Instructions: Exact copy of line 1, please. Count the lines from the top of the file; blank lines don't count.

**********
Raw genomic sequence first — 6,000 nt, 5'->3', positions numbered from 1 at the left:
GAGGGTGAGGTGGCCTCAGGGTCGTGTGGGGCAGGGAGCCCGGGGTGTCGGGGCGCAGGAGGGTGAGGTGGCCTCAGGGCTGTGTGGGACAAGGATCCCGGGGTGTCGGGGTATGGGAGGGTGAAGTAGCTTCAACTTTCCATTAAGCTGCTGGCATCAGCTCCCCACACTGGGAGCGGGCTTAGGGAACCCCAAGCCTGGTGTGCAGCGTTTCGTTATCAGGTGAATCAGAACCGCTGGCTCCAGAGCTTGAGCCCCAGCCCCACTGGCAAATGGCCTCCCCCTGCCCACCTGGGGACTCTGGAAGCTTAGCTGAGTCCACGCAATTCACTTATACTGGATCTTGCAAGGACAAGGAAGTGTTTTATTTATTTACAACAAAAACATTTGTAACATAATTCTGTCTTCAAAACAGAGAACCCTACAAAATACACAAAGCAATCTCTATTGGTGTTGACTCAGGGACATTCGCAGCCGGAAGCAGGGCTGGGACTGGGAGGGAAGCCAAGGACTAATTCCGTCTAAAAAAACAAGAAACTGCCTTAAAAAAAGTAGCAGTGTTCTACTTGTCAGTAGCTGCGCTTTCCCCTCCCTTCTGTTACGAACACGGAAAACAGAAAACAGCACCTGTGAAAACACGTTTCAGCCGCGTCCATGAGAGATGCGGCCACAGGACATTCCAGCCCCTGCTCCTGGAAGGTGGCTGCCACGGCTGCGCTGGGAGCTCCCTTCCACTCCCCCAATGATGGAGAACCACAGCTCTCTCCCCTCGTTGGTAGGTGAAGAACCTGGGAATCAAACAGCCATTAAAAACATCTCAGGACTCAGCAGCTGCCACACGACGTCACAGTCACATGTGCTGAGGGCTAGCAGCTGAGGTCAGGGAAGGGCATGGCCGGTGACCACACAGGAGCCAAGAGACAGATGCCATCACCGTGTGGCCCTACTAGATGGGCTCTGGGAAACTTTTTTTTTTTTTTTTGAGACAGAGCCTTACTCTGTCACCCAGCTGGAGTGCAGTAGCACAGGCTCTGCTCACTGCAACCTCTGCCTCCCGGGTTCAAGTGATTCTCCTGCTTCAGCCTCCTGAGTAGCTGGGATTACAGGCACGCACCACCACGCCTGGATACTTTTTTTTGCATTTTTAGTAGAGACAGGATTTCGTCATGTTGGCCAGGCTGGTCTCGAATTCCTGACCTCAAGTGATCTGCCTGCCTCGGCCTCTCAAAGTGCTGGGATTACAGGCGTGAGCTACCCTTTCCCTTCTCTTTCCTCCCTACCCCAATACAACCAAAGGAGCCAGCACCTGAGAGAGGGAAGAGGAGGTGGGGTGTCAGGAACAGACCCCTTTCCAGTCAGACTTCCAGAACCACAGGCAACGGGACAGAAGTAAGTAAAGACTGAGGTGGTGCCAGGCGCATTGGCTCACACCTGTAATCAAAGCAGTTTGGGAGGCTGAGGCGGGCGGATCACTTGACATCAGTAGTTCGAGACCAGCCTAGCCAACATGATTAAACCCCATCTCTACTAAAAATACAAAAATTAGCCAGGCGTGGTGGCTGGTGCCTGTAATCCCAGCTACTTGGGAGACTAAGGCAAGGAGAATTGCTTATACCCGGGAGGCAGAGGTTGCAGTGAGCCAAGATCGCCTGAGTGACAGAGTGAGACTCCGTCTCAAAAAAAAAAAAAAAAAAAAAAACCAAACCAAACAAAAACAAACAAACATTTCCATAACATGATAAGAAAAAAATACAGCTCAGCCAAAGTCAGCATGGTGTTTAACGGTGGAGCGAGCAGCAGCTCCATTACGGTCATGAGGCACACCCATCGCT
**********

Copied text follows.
Raw genomic sequence first — 6,000 nt, 5'->3', positions numbered from 1 at the left: